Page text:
Tuesday, 8 October 2013

Tableau Design Month - Tooltips

Tableau Public are rocking an excellent set of articles by some of the world's top users of the tool about how they design their visualisations to be the most powerful they can be.

Here's my thoughts on why Tooltips have been missed from this lost so far.

So why is something that is hidden important to design? 

Simply, de-cluttering a visualisation makes it appear more appealing, seem more accessible and in a time-pressured world, quicker to take in for a busy reader. The tool tip can hide a large amount of added detail and that detail can be really powerful to re-enforce the message of the viz. So how exactly would I use this in practice? Also, Tableau 8 allows the user to add additional information in to the tooltip without affecting the visualisation making it even more informative.

Helping tell the story
In the early days of my Tableau journey, I had Tableau’s own Andy Cotgreave present at a user community session showing some hints and tips (you’ll see a theme in this article). He showed me something that just made sense – restructure the tooltip to tell the story of what the user is looking at. The tooltip is the greatest help function on Tableau as it the most user intuitive way to offer the reader help. If a reader wants to explore something more closely, they are likely to move their mouse to that point. And this causes the tooltip to pop up – so why not use that action to tell the story in more depth? For example, what tells the user more, and in the clearest way?


A simple bit of reordering the tooltip allows you to control what the reader will take from the visualisation and clarifies the point. A further design tip from Peter Gilks would be to remove the command buttons in the tooltip to stop a user accidently excluding values, and cleaning the tooltip up all at the same time.

Helping the less experienced user
Not everyone is a Tableau Zen Master or a Tableau-a-holic. For many readers, who might be even first time tableau dashboard readers or only looked at a couple of vizes before, you need to be able to show them what to do without filling the visualisation full of instruction. For most people who know to click on a dropdown parameter box or quick filter it’s pointless aiding over-explanatory descriptions to your visualisation. So how do you find the balance? This for me is where tooltips can be used to help the reader by creating a help button – Jewel Loree demoed the technique in the Tableau Quick Tips and Tricks at the Customer Conference this year and showed the example before (which hit a grand total of a million hits - so lots of new users!). Check out the '? How to use this Map' button...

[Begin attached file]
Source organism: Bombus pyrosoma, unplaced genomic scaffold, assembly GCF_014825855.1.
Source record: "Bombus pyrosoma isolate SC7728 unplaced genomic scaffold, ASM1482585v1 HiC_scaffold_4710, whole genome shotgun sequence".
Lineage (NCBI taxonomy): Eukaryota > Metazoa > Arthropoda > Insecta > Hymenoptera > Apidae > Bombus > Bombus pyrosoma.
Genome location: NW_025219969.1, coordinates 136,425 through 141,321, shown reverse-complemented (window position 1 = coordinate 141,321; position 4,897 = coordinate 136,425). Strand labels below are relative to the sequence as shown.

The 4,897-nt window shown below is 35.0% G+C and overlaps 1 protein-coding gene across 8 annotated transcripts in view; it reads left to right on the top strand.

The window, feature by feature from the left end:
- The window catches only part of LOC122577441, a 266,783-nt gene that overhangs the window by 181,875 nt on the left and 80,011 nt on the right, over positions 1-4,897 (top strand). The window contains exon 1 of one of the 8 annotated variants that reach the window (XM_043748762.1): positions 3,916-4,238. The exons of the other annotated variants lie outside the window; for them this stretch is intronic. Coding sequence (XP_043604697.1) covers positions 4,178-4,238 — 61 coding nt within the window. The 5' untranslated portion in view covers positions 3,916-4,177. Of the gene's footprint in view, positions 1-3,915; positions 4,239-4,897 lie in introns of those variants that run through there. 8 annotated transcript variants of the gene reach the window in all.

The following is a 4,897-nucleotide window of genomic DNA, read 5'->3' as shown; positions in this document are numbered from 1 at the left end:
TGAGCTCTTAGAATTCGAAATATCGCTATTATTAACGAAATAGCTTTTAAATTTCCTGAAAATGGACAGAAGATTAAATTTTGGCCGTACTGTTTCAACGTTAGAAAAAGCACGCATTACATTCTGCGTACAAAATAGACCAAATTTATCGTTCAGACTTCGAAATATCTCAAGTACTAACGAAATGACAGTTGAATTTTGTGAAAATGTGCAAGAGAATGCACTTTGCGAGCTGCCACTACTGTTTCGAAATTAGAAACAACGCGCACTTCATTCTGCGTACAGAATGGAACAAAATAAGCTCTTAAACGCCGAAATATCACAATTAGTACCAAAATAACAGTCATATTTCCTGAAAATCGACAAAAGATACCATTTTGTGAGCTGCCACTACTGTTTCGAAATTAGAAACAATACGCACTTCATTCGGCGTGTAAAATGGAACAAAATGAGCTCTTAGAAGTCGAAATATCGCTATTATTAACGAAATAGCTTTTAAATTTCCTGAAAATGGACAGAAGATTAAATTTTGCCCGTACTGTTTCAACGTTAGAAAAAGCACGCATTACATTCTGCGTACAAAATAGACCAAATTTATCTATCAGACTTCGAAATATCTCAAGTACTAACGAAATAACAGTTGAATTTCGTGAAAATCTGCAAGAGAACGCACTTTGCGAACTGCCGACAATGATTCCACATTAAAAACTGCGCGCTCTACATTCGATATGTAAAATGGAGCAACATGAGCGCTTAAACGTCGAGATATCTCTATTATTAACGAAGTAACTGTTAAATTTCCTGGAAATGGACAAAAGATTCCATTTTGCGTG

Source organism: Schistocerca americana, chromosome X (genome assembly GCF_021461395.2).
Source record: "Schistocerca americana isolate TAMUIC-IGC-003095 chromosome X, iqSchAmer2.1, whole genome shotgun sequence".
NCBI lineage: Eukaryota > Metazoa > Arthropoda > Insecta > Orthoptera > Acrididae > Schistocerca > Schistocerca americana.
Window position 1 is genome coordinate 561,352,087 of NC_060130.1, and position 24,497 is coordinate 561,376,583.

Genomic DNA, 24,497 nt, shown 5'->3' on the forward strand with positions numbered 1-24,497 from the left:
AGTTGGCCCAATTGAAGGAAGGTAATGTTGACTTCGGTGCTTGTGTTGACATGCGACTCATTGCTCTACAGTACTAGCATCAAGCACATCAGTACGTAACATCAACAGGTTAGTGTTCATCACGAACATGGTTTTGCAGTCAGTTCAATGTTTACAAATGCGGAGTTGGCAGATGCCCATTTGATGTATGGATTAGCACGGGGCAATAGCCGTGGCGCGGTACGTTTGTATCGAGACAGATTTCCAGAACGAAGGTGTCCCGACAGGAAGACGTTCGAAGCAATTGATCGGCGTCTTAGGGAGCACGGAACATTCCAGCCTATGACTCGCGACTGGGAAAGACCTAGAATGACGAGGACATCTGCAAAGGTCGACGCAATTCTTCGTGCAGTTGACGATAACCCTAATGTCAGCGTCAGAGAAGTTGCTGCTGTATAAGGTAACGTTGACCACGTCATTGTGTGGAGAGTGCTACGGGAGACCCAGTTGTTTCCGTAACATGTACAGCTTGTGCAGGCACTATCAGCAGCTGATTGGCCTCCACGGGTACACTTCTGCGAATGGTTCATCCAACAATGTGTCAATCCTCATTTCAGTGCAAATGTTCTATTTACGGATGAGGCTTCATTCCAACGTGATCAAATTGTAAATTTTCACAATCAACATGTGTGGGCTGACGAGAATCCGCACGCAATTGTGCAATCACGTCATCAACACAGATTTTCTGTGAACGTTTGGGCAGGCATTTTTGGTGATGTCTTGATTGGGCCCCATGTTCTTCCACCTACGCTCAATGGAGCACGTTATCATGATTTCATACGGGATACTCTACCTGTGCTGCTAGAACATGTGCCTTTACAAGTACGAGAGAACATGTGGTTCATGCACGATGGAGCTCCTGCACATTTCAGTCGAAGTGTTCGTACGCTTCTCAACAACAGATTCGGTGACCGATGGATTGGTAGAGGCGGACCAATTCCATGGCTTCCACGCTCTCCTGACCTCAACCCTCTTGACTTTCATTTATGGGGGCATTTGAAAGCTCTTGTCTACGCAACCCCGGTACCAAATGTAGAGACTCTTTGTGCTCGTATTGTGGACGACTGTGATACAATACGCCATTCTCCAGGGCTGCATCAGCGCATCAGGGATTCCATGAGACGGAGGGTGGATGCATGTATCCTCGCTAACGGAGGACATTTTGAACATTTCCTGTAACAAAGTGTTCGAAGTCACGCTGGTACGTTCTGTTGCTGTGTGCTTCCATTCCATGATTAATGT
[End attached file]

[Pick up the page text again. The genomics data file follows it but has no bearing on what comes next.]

By using an image as a shape, a tooltip appears when it is hovered over by the mouse. The tooltip tells the reader everything they need to use the viz and get the upmost from it. Genius and clean from a design perspective! 

There are a lot more things that smarter people than I have written about on the Tableau help forums, or in their own blogs. Go and explore and if you find something you like then add it to the comments below.

Happy visualising one-and-all! 

Sunday, 6 October 2013

Welcome back NBA - salary analysis

After a long summer recovering from the San Antonio heartbreaking loss, the NBA returns at the end of this month. Like most American sports, the NBA has a salary cap that makes spending above the cap very expensive through additional taxes. The Spurs are known for managing their finances better than most whilst consistently challenging for the title. With Tableau 8.1 (in beta) allowing for Box and Whisker charts, the time was set for this analysis. In this visualisation I have used the new Box and Whisker chart type and Percentiles to explore the team's spending. Here's to a great season. Go Spurs Go!